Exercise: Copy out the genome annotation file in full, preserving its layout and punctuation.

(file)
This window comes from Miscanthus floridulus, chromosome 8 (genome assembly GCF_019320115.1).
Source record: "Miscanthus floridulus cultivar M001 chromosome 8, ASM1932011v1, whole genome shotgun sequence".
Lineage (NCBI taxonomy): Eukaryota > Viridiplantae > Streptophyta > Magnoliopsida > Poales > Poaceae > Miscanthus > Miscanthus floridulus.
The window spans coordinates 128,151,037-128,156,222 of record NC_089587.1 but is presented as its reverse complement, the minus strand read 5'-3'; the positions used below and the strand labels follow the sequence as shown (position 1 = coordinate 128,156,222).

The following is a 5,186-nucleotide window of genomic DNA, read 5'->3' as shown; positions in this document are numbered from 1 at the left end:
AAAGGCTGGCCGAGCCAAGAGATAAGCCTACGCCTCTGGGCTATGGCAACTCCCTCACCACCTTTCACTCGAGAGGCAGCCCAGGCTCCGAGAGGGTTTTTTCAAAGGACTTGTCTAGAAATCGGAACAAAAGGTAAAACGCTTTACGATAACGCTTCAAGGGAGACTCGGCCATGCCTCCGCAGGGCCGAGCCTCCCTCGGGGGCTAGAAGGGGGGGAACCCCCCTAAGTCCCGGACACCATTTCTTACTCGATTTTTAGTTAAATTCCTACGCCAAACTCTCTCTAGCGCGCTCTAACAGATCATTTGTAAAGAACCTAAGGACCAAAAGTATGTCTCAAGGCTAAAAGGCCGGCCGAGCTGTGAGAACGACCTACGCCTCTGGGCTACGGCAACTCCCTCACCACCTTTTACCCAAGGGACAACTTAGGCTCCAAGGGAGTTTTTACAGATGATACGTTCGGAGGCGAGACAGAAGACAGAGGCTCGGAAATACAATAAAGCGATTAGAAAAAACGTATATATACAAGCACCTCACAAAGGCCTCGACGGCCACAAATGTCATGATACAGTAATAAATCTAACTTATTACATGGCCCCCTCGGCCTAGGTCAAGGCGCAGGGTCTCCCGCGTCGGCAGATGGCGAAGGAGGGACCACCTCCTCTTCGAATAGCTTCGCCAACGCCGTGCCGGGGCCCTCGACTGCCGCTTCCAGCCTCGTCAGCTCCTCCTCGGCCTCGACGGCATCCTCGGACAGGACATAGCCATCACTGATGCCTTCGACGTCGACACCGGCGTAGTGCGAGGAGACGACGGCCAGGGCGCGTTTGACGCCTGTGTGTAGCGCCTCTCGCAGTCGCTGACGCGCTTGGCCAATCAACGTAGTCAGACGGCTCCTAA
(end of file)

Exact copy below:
This window comes from Miscanthus floridulus, chromosome 8 (genome assembly GCF_019320115.1).
Source record: "Miscanthus floridulus cultivar M001 chromosome 8, ASM1932011v1, whole genome shotgun sequence".
Lineage (NCBI taxonomy): Eukaryota > Viridiplantae > Streptophyta > Magnoliopsida > Poales > Poaceae > Miscanthus > Miscanthus floridulus.
The window spans coordinates 128,151,037-128,156,222 of record NC_089587.1 but is presented as its reverse complement, the minus strand read 5'-3'; the positions used below and the strand labels follow the sequence as shown (position 1 = coordinate 128,156,222).

The following is a 5,186-nucleotide window of genomic DNA, read 5'->3' as shown; positions in this document are numbered from 1 at the left end:
AAAGGCTGGCCGAGCCAAGAGATAAGCCTACGCCTCTGGGCTATGGCAACTCCCTCACCACCTTTCACTCGAGAGGCAGCCCAGGCTCCGAGAGGGTTTTTTCAAAGGACTTGTCTAGAAATCGGAACAAAAGGTAAAACGCTTTACGATAACGCTTCAAGGGAGACTCGGCCATGCCTCCGCAGGGCCGAGCCTCCCTCGGGGGCTAGAAGGGGGGGAACCCCCCTAAGTCCCGGACACCATTTCTTACTCGATTTTTAGTTAAATTCCTACGCCAAACTCTCTCTAGCGCGCTCTAACAGATCATTTGTAAAGAACCTAAGGACCAAAAGTATGTCTCAAGGCTAAAAGGCCGGCCGAGCTGTGAGAACGACCTACGCCTCTGGGCTACGGCAACTCCCTCACCACCTTTTACCCAAGGGACAACTTAGGCTCCAAGGGAGTTTTTACAGATGATACGTTCGGAGGCGAGACAGAAGACAGAGGCTCGGAAATACAATAAAGCGATTAGAAAAAACGTATATATACAAGCACCTCACAAAGGCCTCGACGGCCACAAATGTCATGATACAGTAATAAATCTAACTTATTACATGGCCCCCTCGGCCTAGGTCAAGGCGCAGGGTCTCCCGCGTCGGCAGATGGCGAAGGAGGGACCACCTCCTCTTCGAATAGCTTCGCCAACGCCGTGCCGGGGCCCTCGACTGCCGCTTCCAGCCTCGTCAGCTCCTCCTCGGCCTCGACGGCATCCTCGGACAGGACATAGCCATCACTGATGCCTTCGACGTCGACACCGGCGTAGTGCGAGGAGACGACGGCCAGGGCGCGTTTGACGCCTGTGTGTAGCGCCTCTCGCAGTCGCTGACGCGCTTGGCCAATCAACGTAGTCAGACGGCTCCTAA